Dana is the founder of Cookies4Cures, a non-profit that helps fund research into kids' diseases.
Dana Perella was about 5-years-old when she met Mila Makovec at speech therapy. The pair soon became close friends and worked hard at therapy. However, while Dana's stutter went away after a year of therapy, Mila's kept getting worse. In 2017, Dana heard that her friend had been diagnosed with Batten's disease—a rapidly progressing neurological disorder that is fatal. Researchers discovered that her disease was caused by a unique genetic mutation and that they might be able to help her with an experimental treatment. However, it would cost quite a lot of money and her parents needed all the help they could get to raise the amount. That's when Dana—then a determined 7-year-old—started baking and selling cookies to help save her beloved friend's life.
At first, Dana and her brother Carson sold the cookies by loading them all up in a little red wagon and taking them around the neighborhood. They hit their goal of $1,000 in a few months and decided to take their fundraiser to a larger audience by launching the GoFundMe campaign Cookies for Mila in November 2017. Dana's cookies managed to raise over $56,000 for Mila's treatment which along with the contributions of many others, helped Mila get the first dose of milasen—a custom drug developed just for her—in January 2018.
As Mila's condition improved with continued treatments, Dana realized she wanted to help more children with rare pediatric conditions. Thus, Cookies4Cures, a non-profit that helps fund research into kids' diseases, came into being. Speaking to Kebloom about the non-profit, the now 10-year-old said, "It's run by kids and for kids. We fund research into rare pediatric diseases by selling cookies. When a kid has a rare disease with no cure, research is hope. Cookies4Cures funds hope, one cookie at a time."
"Cookies4Cures wasn’t inspired by a passion, exactly. I started baking and selling cookies to help fund research to save the life of my friend, Mila, who has a rare and fatal disease called Batten. When I started, I’d never baked cookies before. Now, Cookies4Cures has baked 17,000 cookies and I have developed a deep passion for baking and for helping kids with rare diseases. But in the beginning, I just wanted to help save my friend," she explained.
"My whole family supports my business by buying my baking supplies and helping me set up cookie pop-ups. I do a lot of baking with my mom and we figure out new recipes together. I also have about 100 families that volunteer to help with baking and selling cookies," Dana added.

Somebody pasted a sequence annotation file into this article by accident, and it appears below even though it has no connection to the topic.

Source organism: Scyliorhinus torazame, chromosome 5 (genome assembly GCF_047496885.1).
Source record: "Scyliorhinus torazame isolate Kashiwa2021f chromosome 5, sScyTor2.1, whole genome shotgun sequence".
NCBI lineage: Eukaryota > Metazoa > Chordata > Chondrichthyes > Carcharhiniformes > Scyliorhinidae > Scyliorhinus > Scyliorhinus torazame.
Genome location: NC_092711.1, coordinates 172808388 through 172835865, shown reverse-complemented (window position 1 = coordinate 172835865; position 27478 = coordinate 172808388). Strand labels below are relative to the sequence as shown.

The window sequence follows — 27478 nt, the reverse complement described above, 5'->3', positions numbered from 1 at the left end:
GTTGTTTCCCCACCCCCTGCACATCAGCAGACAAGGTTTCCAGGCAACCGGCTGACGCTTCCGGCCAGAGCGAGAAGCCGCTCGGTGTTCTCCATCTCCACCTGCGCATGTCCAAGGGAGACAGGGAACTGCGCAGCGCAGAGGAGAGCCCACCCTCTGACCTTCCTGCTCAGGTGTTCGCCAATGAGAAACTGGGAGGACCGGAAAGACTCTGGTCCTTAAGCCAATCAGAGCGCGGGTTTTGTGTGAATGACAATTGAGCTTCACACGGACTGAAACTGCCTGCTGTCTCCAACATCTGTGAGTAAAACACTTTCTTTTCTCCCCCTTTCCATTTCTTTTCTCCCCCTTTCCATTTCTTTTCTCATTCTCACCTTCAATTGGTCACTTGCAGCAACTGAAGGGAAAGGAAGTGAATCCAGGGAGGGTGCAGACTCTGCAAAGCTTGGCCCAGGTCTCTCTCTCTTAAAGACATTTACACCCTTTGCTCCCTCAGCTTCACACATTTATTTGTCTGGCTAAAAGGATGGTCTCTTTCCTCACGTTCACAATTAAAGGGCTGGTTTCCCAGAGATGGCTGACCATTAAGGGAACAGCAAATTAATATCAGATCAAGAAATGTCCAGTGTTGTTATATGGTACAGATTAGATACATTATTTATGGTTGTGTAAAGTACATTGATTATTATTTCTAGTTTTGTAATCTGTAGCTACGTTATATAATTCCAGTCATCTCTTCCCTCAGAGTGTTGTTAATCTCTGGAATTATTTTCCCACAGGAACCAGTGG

According to the Cookies4Cures website, Dana and her friends have baked over 15,700 cookies to date and raised more than $100k for research into rare childhood diseases. "When I began, I didn’t know I was starting a non-profit. I just kept doing the next bigger thing and my organization kept growing. My first goal was $1,000. I kept setting bigger goals and now I've raised over $100,000 for research into rare diseases. I think if I’d known what I was getting into, it would have seemed impossible. So, I actually have two pieces of advice. Number one, believe in yourself. You need to believe that if you set a big goal, you can reach it. Number two is just start. This is the hardest part. Even if you don’t know exactly how everything is going to work out, just start and keep going, no matter how hard it is," Dana wisely shared.
"The best part is seeing your friends who have rare diseases get better. My friend, Mila, got a brand-new treatment named after her, called Milasen, and it stopped her seizures. My friend, Ben, is now taking a new treatment called Spinraza that is also helping him. Research leads to new treatments and these treatments can help kids with rare diseases live better lives," she revealed.
"Sometimes, the treatments even save their lives. Really, research is hope, and I love that I get to be a part of that hope." Currently, Dana is raising money for her friend Ben, who has the degenerative disease Spinal Muscular Atrophy. The duo has teamed up "with Cure SMA, the leading SMA organization in the U.S., to help fund a research grant that will advance scientific knowledge of this disease and hopefully lead to new treatments that will benefit Ben and the thousands of people in the world like him." You can donate to their cause here.